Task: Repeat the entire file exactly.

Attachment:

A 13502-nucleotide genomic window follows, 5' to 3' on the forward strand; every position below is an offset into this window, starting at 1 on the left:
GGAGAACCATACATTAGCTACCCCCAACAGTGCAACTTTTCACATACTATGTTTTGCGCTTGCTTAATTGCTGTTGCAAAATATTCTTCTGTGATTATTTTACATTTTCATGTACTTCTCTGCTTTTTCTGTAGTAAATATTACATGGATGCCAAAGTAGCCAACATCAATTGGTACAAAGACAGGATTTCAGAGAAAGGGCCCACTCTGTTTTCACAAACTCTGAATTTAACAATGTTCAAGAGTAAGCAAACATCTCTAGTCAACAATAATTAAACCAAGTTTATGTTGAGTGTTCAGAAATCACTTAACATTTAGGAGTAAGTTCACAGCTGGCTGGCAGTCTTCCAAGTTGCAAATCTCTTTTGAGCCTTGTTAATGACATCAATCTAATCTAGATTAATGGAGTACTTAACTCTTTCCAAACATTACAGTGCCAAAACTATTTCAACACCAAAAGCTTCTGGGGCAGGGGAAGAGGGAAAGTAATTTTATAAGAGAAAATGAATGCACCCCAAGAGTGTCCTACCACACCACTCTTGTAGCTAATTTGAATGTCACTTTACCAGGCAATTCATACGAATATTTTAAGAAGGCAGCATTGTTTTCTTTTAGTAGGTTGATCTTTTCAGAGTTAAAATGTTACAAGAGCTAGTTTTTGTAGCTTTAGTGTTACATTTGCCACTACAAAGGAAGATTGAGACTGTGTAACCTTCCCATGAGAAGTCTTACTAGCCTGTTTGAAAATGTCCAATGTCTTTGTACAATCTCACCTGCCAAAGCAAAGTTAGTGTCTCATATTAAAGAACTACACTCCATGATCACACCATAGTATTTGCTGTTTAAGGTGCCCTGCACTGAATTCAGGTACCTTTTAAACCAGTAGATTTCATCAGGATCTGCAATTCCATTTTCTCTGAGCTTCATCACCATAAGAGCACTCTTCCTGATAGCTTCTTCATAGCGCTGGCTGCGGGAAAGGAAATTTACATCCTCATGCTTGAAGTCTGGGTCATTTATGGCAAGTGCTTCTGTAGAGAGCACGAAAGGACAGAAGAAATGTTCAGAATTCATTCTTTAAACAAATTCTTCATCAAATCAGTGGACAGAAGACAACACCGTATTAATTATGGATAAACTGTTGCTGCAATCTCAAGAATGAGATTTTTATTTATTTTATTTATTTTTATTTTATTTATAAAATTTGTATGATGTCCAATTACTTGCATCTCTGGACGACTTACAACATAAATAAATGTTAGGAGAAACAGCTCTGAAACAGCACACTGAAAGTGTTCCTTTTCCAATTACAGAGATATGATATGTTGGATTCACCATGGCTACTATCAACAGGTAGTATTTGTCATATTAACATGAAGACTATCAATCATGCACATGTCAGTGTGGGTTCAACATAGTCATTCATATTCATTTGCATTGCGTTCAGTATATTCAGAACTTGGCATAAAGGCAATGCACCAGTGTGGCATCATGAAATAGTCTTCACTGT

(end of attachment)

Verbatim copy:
A 13502-nucleotide genomic window follows, 5' to 3' on the forward strand; every position below is an offset into this window, starting at 1 on the left:
GGAGAACCATACATTAGCTACCCCCAACAGTGCAACTTTTCACATACTATGTTTTGCGCTTGCTTAATTGCTGTTGCAAAATATTCTTCTGTGATTATTTTACATTTTCATGTACTTCTCTGCTTTTTCTGTAGTAAATATTACATGGATGCCAAAGTAGCCAACATCAATTGGTACAAAGACAGGATTTCAGAGAAAGGGCCCACTCTGTTTTCACAAACTCTGAATTTAACAATGTTCAAGAGTAAGCAAACATCTCTAGTCAACAATAATTAAACCAAGTTTATGTTGAGTGTTCAGAAATCACTTAACATTTAGGAGTAAGTTCACAGCTGGCTGGCAGTCTTCCAAGTTGCAAATCTCTTTTGAGCCTTGTTAATGACATCAATCTAATCTAGATTAATGGAGTACTTAACTCTTTCCAAACATTACAGTGCCAAAACTATTTCAACACCAAAAGCTTCTGGGGCAGGGGAAGAGGGAAAGTAATTTTATAAGAGAAAATGAATGCACCCCAAGAGTGTCCTACCACACCACTCTTGTAGCTAATTTGAATGTCACTTTACCAGGCAATTCATACGAATATTTTAAGAAGGCAGCATTGTTTTCTTTTAGTAGGTTGATCTTTTCAGAGTTAAAATGTTACAAGAGCTAGTTTTTGTAGCTTTAGTGTTACATTTGCCACTACAAAGGAAGATTGAGACTGTGTAACCTTCCCATGAGAAGTCTTACTAGCCTGTTTGAAAATGTCCAATGTCTTTGTACAATCTCACCTGCCAAAGCAAAGTTAGTGTCTCATATTAAAGAACTACACTCCATGATCACACCATAGTATTTGCTGTTTAAGGTGCCCTGCACTGAATTCAGGTACCTTTTAAACCAGTAGATTTCATCAGGATCTGCAATTCCATTTTCTCTGAGCTTCATCACCATAAGAGCACTCTTCCTGATAGCTTCTTCATAGCGCTGGCTGCGGGAAAGGAAATTTACATCCTCATGCTTGAAGTCTGGGTCATTTATGGCAAGTGCTTCTGTAGAGAGCACGAAAGGACAGAAGAAATGTTCAGAATTCATTCTTTAAACAAATTCTTCATCAAATCAGTGGACAGAAGACAACACCGTATTAATTATGGATAAACTGTTGCTGCAATCTCAAGAATGAGATTTTTATTTATTTTATTTATTTTTATTTTATTTATAAAATTTGTATGATGTCCAATTACTTGCATCTCTGGACGACTTACAACATAAATAAATGTTAGGAGAAACAGCTCTGAAACAGCACACTGAAAGTGTTCCTTTTCCAATTACAGAGATATGATATGTTGGATTCACCATGGCTACTATCAACAGGTAGTATTTGTCATATTAACATGAAGACTATCAATCATGCACATGTCAGTGTGGGTTCAACATAGTCATTCATATTCATTTGCATTGCGTTCAGTATATTCAGAACTTGGCATAAAGGCAATGCACCAGTGTGGCATCATGAAATAGTCTTCACTGT